A SASOBIT-M® tack coat with a 20 mm seal was successfully applied over the whole test area at a road surface temperature of 18 °C (7 °C less than the recommended minimum of 25 °C) with no visible stone loss. In addition, in a single chip seal section, part of a 20 mm chip seal was turned into a Cape seal using a slurry mix done with an anionic NME binder with no cement or lime filler. The slurry mix was prepared next to the road and placed by hand. A third test section was done where the 20 mm first chip seal was turned into a double chip seal with an elastomer (SBS)-modified binder using a 7 mm stone size.
All three test sections were tested with the MMLS3 at temperatures between 12 °C and 19 °C with no apparent stone loss and no penetration of the stone into the newly constructed NME-stabilised base layer. The selection of the specific modified binders proved successful to reduce construction risks normally associated with chip seal surfacings. The anionic NME-stabilised base constructed using sub-standard materials developed early strengths required to prevent stone penetration into the top of the base. This type of distress often results in associated bleeding of the binder and failure at the top of the base layer with normal bitumen emulsion stabilisation of materials of acceptable quality (in terms of traditional classification systems). All results were confirmed using the handheld 3D scanner and the accurate statistical analysis of the 3D point clouds developed with the scans of all APT sections.
In addition to the initial testing done at temperatures below 20 °C, the Cape seal section was also subjected to a standard 24 h, 100,000-repetition MMLS3 test at a controlled temperature of 50 °C. This test was designed for the evaluation of asphalt layers on highways, specifying a maximum rut deformation of 3 mm at the end of the test [15], using the standard MMLS3 APT apparatus. The maximum deformation measured on the Cape seal was less than 4 mm, a remarkable result considering the thickness of the surfacing, the quality of the materials used in the NME-stabilised base layer and a design traffic loading of only 1 million standard 80 kN dual-wheel axle loads (E80s). The anionic NME stabilisation enabled the material in the base layer to perform considerably better than indicated by the traditional material classification system.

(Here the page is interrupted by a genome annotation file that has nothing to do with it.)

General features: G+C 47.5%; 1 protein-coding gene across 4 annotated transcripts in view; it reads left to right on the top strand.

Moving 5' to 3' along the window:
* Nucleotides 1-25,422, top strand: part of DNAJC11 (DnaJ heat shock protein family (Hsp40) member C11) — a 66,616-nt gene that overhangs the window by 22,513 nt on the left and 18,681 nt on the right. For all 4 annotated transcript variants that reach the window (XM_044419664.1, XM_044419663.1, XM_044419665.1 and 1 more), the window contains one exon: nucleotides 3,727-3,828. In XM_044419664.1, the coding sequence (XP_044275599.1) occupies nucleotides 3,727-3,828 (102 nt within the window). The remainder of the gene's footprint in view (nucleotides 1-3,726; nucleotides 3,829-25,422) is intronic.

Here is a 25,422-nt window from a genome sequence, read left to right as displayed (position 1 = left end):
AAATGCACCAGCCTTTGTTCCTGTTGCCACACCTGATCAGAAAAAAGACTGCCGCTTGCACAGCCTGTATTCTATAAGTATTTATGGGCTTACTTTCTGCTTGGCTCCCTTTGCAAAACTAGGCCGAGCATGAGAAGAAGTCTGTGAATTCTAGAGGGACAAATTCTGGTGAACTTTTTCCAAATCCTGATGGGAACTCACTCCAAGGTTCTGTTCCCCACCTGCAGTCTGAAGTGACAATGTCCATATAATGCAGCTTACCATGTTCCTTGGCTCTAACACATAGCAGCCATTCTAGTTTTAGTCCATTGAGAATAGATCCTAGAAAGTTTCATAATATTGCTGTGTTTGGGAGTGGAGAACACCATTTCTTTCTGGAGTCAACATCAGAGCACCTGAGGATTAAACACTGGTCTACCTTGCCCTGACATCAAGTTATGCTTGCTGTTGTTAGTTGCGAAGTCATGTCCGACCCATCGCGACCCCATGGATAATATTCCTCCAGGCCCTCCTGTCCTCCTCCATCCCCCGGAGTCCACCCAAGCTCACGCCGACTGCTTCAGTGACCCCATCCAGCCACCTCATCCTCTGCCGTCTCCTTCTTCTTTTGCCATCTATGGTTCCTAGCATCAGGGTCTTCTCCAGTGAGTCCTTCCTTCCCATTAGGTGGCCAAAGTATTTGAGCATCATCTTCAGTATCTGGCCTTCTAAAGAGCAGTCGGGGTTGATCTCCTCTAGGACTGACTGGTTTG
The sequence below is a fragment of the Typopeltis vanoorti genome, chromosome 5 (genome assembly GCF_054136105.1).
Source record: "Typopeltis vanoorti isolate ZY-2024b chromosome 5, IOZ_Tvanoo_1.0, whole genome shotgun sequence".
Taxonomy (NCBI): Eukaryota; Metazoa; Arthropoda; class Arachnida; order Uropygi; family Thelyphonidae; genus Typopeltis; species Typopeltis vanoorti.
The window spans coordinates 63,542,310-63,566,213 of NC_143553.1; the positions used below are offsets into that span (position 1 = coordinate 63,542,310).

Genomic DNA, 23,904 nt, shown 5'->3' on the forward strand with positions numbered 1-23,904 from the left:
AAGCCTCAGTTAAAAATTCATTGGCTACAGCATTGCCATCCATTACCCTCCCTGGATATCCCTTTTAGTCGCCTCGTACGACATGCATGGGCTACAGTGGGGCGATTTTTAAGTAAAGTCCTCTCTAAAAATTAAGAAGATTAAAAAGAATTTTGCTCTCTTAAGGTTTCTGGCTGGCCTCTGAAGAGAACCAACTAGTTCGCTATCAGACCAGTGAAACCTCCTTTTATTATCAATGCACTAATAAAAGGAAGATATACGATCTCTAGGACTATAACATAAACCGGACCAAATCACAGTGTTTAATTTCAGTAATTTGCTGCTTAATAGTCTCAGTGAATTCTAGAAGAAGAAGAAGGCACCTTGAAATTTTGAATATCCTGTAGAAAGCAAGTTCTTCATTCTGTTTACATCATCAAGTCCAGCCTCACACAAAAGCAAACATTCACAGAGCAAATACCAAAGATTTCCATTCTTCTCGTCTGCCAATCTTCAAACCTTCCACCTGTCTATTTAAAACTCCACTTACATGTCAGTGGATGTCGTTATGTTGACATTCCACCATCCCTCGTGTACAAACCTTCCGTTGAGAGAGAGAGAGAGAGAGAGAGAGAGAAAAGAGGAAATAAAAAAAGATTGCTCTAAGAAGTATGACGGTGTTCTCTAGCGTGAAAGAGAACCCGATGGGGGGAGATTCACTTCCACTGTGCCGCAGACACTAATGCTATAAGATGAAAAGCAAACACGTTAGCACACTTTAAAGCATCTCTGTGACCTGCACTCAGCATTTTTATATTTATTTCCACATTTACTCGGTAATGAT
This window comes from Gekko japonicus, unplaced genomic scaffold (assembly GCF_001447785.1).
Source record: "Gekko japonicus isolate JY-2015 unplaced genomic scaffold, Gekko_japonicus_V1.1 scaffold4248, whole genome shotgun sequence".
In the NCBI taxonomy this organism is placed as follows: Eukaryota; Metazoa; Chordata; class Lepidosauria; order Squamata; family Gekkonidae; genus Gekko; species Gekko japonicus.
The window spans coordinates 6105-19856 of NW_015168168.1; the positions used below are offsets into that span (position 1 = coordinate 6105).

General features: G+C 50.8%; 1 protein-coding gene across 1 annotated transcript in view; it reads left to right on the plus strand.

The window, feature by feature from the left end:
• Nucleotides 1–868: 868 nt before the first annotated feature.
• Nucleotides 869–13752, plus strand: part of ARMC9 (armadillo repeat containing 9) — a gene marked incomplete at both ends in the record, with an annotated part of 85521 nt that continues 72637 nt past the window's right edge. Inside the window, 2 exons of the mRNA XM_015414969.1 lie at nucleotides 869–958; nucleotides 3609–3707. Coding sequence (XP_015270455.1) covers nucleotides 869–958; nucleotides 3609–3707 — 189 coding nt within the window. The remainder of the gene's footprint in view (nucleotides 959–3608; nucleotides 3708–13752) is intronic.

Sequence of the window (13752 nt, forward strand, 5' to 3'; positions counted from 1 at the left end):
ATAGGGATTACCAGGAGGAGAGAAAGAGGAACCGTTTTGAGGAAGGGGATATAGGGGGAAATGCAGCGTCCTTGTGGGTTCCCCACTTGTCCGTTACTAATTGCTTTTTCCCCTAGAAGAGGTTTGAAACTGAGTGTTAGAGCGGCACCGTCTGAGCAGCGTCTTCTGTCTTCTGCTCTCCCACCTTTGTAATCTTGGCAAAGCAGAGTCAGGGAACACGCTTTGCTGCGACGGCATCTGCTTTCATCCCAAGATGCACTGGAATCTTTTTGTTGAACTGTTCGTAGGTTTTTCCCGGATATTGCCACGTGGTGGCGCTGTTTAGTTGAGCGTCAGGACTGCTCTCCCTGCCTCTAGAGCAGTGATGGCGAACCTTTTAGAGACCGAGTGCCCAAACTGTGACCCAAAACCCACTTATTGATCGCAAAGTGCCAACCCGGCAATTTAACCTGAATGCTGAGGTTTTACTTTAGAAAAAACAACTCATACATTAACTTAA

The visual inspection done on the test areas after 14 months of no trafficking showed multiple small, clearly visible holes over the whole of the double seal section. No such problems were observed on the single seal or the Cape seal sections. The use of an elastomer modification of the binder on the second seal, which is known to “restrict evaporation of entrapped moisture”, is the only difference in terms of binder usage compared to the other surfacings. To escape, the evaporated moisture forced (popped) through the binder, leaving excess binder on the top of the surfacing with a resultant hole in the surfacing. It follows that limitations with regard to the breathability in the selection of an applicable modified binder for use on any newly constructed base layer is an important factor, requiring careful consideration.
All three thin surfacings were also subjected to normal traffic loading during a heatwave in December 2018 with no visible signs of bleeding. The application of the tack coat with a binder modified with 1.5% SASOBIT-M® applied with a 20 mm first chip seal tested under abnormal temperature conditions is considered to be a success, warranting further investigation in terms of limits of application. This modified binder may well reduce the risk of failure associated with construction limitations.
It has been shown that the stabilisation of naturally available materials for use in base layers can successfully be combined with thin chip or Cape seal surfacings, without an increase in the risk of early-life failure. Considering the relatively poor quality of material used in the construction of the NME-stabilised base, a considerable margin of error was built into these test sections. The positive results obtained from the tests done using these novel binder modifications with thin chip and Cape seal surfacings warrant further investigation in terms of possible inclusion in future specifications.

Author Contributions

G.J.J. under the directive of the head of the Department of Civil Engineering, W.J.v.M.S., has been leading the research into the provision of affordable road infrastructure at the Faculty of Engineering, University of Pretoria. W.J.v.M.S. recognised the potential of a nanotechnology solution in the field of pavement engineering more than a decade ago. G.J.J. through involvement in the private sector and the support of road authorities, has been instrumental in the development of a scientific principle, ensuring that implementation can be achieved at minimum risk. The PhD candidate A.B. has been instrumental in the implementation, measurement and analysis of the 3D scanning done on the various surfacings and doing the comparisons of the various test sections with and without APT loading. All authors have read and agreed to the published version of the manuscript.